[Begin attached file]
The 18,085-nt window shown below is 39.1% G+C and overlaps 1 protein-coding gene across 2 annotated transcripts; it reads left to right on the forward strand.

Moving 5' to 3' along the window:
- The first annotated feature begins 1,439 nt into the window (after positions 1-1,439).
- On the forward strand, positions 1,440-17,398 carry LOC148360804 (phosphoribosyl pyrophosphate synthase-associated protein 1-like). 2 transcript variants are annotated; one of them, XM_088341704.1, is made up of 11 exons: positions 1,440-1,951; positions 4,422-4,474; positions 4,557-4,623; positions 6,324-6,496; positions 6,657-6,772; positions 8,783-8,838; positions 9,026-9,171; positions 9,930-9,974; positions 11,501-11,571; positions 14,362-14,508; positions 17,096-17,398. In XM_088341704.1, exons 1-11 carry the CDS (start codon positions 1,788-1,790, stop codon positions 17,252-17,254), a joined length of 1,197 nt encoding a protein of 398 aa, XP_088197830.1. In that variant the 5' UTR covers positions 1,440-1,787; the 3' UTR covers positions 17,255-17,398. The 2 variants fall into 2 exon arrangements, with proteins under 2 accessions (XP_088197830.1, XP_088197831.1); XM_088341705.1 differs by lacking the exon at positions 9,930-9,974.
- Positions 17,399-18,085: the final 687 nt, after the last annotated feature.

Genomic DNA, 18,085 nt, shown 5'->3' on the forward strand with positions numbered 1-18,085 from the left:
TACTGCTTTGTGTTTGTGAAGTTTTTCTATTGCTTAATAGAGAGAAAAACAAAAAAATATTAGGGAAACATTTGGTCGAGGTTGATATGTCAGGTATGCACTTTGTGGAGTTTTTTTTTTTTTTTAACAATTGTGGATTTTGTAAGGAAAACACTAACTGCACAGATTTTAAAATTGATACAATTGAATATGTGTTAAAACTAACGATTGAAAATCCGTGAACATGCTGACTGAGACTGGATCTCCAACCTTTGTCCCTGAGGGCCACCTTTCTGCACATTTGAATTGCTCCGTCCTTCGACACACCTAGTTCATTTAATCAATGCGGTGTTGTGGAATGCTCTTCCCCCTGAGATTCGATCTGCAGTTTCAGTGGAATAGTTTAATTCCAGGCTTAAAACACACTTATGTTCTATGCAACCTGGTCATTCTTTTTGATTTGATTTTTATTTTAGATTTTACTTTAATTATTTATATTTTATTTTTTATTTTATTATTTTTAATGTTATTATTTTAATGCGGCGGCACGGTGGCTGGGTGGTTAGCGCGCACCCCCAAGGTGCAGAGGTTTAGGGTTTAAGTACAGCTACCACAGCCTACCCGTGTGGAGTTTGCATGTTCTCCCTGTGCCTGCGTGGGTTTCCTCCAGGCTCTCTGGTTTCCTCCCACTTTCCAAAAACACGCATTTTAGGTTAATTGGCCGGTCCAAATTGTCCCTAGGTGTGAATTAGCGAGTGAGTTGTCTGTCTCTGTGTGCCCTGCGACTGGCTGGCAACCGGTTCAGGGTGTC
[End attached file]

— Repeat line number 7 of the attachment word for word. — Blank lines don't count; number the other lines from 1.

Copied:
TACTGCTTTGTGTTTGTGAAGTTTTTCTATTGCTTAATAGAGAGAAAAACAAAAAAATATTAGGGAAACATTTGGTCGAGGTTGATATGTCAGGTATGCACTTTGTGGAGTTTTTTTTTTTTTTTAACAATTGTGGATTTTGTAAGGAAAACACTAACTGCACAGATTTTAAAATTGATACAATTGAATATGTGTTAAAACTAACGATTGAAAATCCGTGAACATGCTGACTGAGACTGGATCTCCAACCTTTGTCCCTGAGGGCCACCTTTCTGCACATTTGAATTGCTCCGTCCTTCGACACACCTAGTTCATTTAATCAATGCGGTGTTGTGGAATGCTCTTCCCCCTGAGATTCGATCTGCAGTTTCAGTGGAATAGTTTAATTCCAGGCTTAAAACACACTTATGTTCTATGCAACCTGGTCATTCTTTTTGATTTGATTTTTATTTTAGATTTTACTTTAATTATTTATATTTTATTTTTTATTTTATTATTTTTAATGTTATTATTTTAATGCGGCGGCACGGTGGCTGGGTGGTTAGCGCGCACCCCCAAGGTGCAGAGGTTTAGGGTTTAAGTACAGCTACCACAGCCTACCCGTGTGGAGTTTGCATGTTCTCCCTGTGCCTGCGTGGGTTTCCTCCAGGCTCTCTGGTTTCCTCCCACTTTCCAAAAACACGCATTTTAGGTTAATTGGCCGGTCCAAATTGTCCCTAGGTGTGAATTAGCGAGTGAGTTGTCTGTCTCTGTGTGCCCTGCGACTGGCTGGCAACCGGTTCAGGGTGTC